1. I dont really get Susan's position - it seems to be based on nothingness (gets an image of a blackness swallowing up fantasia). I guess I am particularly unsure about things being "obviously justified".

  2. I agree with Richard that activities like caring for a loved one, or struggling to improve a philosophy paper - which don't seem at first glance to be justifiable either from an egoistic or an impartial consequentialist perpsective - may be justifiable either on indirect utilitarian grounds or on indirect egositic grounds (having to do with the paradox of hednosim). There is a further question, though, as to whether the existence of such indirect justifications are necessary, in order for these actions to be justified at all. The existence of such indirect justifications in particular cases are often very uncertain, and it's not obvious to me why the justifiability of my caring for my friend must hang on the availability of an indirect justification of one of these other types. Of course, the independent plausibility or implausibility of indirect utilitarianism will have a lot to do with the plausibility that these meaning-contributing activities require justification by that theory (or with the plausiblity of the claim that these indirect-utilitarian justifications illuminate, rather than distort our understanding of our own values).
    A separte point: If I understand him, Richard claims that if one agrees that sometimes the fact that an action will contribute to the meaning of someone's life by enhancing one of his personal projects (caring for a loved one, pursuing his vocation as a creative artist or whatever)is not justified because the moral or personal costs are too great, then one is committed to the indirect theory of justification. But I don't see why. Rampant pluralism, of which I am a fan, does not commit one to the view that no amount of one type of disvalue can outweigh any amount of another type of value - at least if it does, I don't see why.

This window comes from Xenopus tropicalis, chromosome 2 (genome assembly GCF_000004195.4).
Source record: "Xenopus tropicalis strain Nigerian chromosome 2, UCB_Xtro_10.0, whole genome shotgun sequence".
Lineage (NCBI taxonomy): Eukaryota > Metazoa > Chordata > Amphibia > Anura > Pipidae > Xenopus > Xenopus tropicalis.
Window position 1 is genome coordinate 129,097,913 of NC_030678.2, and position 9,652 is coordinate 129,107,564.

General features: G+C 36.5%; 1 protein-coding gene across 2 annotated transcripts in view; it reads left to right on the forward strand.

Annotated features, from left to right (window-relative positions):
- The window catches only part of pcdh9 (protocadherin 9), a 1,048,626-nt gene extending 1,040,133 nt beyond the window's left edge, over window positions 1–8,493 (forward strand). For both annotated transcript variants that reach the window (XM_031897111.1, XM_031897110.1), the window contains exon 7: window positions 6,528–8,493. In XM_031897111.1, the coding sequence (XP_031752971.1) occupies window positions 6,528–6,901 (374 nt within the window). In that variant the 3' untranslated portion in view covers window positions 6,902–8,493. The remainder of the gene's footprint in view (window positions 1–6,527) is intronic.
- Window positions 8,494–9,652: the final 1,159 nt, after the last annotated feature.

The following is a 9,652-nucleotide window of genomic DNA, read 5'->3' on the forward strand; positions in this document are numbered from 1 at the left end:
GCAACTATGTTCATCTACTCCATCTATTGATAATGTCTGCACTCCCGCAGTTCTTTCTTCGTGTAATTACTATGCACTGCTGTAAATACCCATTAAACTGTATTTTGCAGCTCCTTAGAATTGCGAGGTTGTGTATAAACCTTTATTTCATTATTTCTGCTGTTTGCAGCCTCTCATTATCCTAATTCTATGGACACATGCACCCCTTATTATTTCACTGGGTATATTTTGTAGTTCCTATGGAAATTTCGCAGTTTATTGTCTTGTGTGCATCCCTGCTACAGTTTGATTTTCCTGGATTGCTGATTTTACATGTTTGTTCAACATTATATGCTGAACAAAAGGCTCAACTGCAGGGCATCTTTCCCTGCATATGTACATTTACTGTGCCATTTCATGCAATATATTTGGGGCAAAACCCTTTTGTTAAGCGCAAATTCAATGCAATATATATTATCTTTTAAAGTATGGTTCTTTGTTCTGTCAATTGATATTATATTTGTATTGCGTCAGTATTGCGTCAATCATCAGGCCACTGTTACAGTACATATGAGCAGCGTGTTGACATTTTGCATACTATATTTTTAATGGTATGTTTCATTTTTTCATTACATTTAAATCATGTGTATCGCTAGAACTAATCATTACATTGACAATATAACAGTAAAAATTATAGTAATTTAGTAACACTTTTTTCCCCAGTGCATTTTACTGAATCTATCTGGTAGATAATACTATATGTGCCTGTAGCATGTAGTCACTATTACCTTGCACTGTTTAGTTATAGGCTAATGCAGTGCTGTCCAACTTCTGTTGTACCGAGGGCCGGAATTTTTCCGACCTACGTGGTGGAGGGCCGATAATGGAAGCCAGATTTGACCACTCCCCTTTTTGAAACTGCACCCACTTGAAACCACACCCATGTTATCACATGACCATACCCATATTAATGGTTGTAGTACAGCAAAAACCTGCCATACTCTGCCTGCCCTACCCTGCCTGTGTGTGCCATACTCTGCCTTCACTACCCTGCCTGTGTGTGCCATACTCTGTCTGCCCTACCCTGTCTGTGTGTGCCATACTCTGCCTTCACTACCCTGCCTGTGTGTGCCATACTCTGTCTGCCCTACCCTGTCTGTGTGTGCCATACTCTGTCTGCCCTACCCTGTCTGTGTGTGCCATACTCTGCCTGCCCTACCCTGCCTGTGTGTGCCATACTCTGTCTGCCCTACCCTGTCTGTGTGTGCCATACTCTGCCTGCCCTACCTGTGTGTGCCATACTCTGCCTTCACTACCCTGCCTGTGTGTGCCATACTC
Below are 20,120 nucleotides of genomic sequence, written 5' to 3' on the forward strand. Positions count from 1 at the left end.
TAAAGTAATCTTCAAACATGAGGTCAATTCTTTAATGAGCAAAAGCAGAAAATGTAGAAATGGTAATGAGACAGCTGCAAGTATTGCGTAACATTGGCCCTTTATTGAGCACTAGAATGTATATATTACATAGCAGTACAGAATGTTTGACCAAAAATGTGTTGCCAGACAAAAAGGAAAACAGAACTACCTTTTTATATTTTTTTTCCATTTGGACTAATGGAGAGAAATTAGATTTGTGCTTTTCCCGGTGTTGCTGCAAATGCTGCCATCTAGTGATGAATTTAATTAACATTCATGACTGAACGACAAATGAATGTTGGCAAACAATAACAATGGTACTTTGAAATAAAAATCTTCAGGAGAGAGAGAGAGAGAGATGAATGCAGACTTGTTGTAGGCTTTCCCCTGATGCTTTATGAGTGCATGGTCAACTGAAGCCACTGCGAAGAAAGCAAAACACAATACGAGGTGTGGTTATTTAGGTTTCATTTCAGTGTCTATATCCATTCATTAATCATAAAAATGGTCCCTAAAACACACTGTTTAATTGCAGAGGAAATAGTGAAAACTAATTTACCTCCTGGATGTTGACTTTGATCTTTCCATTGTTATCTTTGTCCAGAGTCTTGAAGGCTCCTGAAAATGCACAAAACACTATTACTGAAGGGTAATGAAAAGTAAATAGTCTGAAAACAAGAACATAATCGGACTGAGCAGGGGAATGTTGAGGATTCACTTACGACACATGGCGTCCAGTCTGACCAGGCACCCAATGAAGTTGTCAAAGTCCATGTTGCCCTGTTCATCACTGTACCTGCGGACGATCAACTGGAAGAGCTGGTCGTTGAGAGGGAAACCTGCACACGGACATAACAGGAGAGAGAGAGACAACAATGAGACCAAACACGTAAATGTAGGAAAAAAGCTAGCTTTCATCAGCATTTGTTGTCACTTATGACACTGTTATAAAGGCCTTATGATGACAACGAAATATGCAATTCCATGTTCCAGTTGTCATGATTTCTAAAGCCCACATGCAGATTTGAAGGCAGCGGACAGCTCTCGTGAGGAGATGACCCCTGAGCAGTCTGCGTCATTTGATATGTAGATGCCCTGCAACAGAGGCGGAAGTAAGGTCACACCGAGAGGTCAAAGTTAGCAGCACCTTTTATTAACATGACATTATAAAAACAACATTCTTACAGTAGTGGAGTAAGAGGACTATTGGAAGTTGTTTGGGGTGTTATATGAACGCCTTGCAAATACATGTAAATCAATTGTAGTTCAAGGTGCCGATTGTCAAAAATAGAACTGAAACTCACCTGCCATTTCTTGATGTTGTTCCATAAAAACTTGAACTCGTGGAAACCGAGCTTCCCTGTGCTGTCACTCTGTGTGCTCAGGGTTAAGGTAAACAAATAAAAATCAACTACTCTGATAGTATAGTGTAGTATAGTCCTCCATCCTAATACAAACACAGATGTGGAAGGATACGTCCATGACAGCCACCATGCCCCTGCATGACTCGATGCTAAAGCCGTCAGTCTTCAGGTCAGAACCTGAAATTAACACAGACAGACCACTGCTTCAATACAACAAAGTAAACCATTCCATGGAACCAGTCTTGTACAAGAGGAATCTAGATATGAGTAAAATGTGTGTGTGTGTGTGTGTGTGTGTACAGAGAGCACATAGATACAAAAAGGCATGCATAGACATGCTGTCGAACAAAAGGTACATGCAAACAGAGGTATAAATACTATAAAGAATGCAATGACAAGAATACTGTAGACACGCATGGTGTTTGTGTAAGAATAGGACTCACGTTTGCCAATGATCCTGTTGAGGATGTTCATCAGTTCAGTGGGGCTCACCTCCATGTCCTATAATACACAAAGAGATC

--Susan Wolf

  3. On the latter point, my premise is not merely that projects could be unjustified if outweighed by moral and personal costs. You rightly note that this claim is far too weak to support my position uniquely. Rather, my claim was that a personal project could not possibly be justified if it were clearly both egoistically and impersonally disadvantageous. This is a much stronger claim, and seems to count against pluralism. (At least, I would expect pluralists to hold that any one type of value can potentially outweigh other types of values. You lack an explanation of why personal values could never outweigh both egoistic and impersonal values simultaneously.) But I expect you will want to deny this stronger claim of mine.